In the past 10 days, current and former WNBA players have acted as a head coach in an NBA game, helped a Black candidate win a Senate seat in Georgia over WNBA team owner Kelly Loeffler, and flipped the U.S. Senate in the process.

When the Atlanta Dream players chose to support Georgia senate candidate Raphael Warnock, he was polling at 9%. He defeated Loeffler, a co-owner of the Dream, with 50.8% of the runoff voting total on Tuesday.

The women of the WNBA proved — once again — they are a powerful force. Now one of them is poised to make a different kind of history.

This weekend, former WNBA star Becky Hammon will coach at Target Center as an assistant for the San Antonio Spurs. On Dec. 30, Spurs coach Gregg Popovich was ejected from a game. He turned to Hammon, pointed and said, "You got it."

Hammon coached the rest of that game, becoming the first woman to act as a head coach in the NBA.

In Minnesota, another former WNBA point guard found herself nodding in approval.

"Me and Becky go way back," said Lindsay Whalen, the Lynx star now coaching the Gophers women's basketball team.

Hammon making headlines revived this memory for me: A handful of years ago, Hammon and the San Antonio Silver Spurs played the Lynx at Target Center, and I watched Whalen and Hammon compete against each other with a ferocity that suggested hatred.

I've never seen two men compete so hard without staring each other down, trash-talking or throwing a punch. After the game, I asked Whalen what was behind the physical play and she said, "Nothing. Just competing."

This week, Whalen remembered meeting Hammon when Whalen was a rookie for Connecticut and Hammon was playing for New York.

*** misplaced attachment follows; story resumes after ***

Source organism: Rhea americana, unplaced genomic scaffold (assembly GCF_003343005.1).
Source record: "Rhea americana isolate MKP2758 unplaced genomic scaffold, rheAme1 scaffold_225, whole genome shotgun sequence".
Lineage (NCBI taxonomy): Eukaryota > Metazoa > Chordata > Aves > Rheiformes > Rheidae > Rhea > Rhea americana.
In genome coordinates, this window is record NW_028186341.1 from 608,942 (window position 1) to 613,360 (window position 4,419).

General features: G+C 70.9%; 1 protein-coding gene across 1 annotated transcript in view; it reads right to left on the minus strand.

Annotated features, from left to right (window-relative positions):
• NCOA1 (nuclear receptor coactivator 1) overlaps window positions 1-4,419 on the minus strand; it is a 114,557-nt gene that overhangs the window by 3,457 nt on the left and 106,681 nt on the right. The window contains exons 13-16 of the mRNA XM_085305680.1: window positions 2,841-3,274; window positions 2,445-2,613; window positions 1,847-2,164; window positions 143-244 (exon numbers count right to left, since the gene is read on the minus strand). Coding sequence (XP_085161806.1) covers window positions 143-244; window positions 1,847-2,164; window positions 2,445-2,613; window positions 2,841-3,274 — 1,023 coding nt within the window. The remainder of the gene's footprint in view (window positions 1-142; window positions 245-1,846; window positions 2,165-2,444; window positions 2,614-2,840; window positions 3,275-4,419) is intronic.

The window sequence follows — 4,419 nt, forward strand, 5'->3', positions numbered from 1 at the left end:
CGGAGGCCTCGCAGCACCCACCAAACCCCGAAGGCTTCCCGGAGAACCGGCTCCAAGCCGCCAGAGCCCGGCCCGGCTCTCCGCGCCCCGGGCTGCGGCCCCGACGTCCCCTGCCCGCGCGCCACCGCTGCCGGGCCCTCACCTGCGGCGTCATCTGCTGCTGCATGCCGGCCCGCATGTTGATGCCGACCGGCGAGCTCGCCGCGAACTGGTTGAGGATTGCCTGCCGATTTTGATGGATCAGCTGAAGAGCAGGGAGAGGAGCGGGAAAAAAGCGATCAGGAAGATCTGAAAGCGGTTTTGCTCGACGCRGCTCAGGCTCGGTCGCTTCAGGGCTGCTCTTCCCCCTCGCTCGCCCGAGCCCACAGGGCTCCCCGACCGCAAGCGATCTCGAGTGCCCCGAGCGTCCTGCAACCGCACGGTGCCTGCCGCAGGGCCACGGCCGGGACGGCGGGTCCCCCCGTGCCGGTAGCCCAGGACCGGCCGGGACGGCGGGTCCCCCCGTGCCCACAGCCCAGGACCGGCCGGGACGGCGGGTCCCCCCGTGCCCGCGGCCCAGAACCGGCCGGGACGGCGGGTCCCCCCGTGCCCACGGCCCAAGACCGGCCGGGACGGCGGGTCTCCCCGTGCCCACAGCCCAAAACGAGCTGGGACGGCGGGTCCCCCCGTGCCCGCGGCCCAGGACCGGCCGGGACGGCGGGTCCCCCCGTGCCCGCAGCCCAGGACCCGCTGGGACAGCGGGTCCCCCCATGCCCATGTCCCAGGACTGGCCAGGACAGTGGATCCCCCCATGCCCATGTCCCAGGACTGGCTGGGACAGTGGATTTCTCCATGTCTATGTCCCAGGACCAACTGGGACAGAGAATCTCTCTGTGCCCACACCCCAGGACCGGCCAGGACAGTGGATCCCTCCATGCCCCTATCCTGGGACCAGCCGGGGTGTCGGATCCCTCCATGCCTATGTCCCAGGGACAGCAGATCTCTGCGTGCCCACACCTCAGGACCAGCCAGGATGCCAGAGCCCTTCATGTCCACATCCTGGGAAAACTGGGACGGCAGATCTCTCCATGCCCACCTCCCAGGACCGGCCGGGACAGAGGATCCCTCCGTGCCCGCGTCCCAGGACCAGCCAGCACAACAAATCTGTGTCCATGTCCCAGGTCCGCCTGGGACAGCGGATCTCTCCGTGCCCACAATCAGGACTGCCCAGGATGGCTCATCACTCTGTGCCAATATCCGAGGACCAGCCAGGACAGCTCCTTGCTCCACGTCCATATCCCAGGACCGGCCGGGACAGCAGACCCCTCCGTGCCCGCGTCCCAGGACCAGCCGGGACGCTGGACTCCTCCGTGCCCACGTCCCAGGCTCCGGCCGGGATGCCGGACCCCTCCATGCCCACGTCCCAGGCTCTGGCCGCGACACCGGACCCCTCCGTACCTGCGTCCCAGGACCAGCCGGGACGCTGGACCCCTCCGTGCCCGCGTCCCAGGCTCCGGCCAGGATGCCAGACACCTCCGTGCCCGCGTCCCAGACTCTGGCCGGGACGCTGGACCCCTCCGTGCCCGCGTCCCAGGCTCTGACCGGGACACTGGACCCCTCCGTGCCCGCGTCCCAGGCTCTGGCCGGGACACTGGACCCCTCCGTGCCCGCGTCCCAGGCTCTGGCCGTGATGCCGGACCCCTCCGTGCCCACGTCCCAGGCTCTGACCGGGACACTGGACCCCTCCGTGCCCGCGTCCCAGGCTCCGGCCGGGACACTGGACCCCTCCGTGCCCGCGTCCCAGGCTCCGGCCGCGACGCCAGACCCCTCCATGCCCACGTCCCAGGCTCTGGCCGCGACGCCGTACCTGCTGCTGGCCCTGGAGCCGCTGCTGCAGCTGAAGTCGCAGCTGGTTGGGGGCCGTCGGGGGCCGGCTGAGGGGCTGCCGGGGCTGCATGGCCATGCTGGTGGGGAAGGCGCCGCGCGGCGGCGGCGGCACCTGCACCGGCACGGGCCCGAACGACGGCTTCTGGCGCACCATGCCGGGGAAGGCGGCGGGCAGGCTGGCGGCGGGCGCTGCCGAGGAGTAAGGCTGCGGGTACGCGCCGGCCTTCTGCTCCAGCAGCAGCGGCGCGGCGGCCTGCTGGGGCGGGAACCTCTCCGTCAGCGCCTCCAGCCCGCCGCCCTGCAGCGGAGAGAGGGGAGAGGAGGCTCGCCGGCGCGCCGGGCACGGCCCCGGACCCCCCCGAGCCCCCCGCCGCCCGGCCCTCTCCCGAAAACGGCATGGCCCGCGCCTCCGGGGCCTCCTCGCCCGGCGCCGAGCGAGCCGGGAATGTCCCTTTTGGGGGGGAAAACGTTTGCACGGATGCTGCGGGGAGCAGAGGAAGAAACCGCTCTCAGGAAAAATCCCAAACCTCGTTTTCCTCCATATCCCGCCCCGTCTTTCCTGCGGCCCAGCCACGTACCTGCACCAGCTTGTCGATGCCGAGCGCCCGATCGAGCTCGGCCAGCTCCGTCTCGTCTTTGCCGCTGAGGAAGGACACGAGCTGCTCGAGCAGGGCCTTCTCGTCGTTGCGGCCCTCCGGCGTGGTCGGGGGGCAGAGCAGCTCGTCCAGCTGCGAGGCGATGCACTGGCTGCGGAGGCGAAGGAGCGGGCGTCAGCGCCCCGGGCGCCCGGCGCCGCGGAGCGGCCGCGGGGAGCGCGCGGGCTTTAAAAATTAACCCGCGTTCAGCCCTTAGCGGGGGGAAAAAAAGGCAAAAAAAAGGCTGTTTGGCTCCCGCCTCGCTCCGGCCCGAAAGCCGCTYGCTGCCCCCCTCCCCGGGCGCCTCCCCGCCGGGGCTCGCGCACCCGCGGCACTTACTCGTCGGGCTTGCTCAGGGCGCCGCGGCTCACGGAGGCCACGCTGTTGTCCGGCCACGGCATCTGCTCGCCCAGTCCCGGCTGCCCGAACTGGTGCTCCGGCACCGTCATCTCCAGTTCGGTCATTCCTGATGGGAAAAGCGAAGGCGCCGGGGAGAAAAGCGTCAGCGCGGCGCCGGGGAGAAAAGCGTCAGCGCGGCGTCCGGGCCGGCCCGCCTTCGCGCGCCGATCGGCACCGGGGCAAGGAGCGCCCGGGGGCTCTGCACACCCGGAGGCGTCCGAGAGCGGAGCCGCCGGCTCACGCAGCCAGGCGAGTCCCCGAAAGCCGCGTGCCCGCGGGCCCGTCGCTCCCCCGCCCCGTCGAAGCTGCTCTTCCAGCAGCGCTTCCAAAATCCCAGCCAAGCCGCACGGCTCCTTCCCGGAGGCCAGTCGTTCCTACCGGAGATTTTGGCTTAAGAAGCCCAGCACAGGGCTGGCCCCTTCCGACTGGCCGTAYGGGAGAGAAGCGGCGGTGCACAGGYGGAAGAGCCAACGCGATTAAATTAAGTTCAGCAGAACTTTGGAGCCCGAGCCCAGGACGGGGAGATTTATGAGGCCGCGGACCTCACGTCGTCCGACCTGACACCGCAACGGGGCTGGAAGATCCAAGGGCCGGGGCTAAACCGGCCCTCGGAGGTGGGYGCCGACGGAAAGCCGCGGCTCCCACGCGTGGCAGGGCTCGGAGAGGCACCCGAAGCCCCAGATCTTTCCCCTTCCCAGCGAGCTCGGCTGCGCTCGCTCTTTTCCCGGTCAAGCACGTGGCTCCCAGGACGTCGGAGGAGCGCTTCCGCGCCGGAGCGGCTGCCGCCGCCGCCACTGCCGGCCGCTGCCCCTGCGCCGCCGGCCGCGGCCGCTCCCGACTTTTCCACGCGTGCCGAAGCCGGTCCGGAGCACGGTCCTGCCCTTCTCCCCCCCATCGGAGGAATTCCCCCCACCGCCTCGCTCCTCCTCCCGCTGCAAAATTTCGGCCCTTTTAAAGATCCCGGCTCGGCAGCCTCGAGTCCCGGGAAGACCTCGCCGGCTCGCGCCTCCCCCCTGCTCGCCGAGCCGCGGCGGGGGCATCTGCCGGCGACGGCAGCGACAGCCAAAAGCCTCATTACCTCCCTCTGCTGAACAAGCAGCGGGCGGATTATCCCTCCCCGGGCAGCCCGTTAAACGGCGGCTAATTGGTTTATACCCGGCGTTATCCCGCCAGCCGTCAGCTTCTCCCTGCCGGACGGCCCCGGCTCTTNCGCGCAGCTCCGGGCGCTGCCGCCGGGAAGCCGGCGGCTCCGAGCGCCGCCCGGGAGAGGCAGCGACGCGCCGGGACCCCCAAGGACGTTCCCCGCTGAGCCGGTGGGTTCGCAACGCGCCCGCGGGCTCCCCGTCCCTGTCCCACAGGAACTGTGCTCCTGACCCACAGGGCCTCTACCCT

"We go back to the Eastern Conference when I played my first season," Whalen said. "We beat New York, 2-0, in the playoffs and it was the start of a good rivalry.

"We'd play them four times a season and even scrimmage them because they were so close. I just remember that you had to bring it against her or she was going to make you look silly. She was so good — one of the best pure jump shots ever, able to get to the rim and direct her team at all times.

"She was always a really smart player. That's why she's in the NBA. She was somebody I looked up to, somebody I wanted to prove I could compete against, along the same lines as Sue Bird and Diana Taurasi, because they were the best of the best."

Hammon was a four-time all-WNBA selection. Popovich hired her in 2014 and she became the first woman to become a full-time assistant coach in NBA history.

Hammon and Lynx coach and general manager Cheryl Reeve would be the logical choices to become the first woman head coach in the NBA.

"I think there's no question that Cheryl could do it," Whalen said. "Whether she wants to or not, I'm not sure. I've never really talked to her about that subject, but there's no question that she could run an NBA team. The X's and O's, the intensity, the swag that it takes, she has all of that, and she knows the game so well — motivation, how to organize a system and structure for a team."

Hammon may be better positioned to be the first. Popovich is about to turn 72 and said, "I assumed that most people already knew that she was qualified to be a head coach in the NBA."

Reeve agreed, adding that the NBA would benefit from hiring more women. "The diversity of thought is so powerful," Reeve said. "The big leap is to that top position, and when it happens you'll see that copycat business where more will follow.

"Becky is well-positioned, extremely qualified and probably would get the first opportunity. We're going to get there. I think next season you're going to see Becky Hammon being the head coach of an NBA team."

Jim Souhan's podcast can be heard at On Twitter: @SouhanStrib. •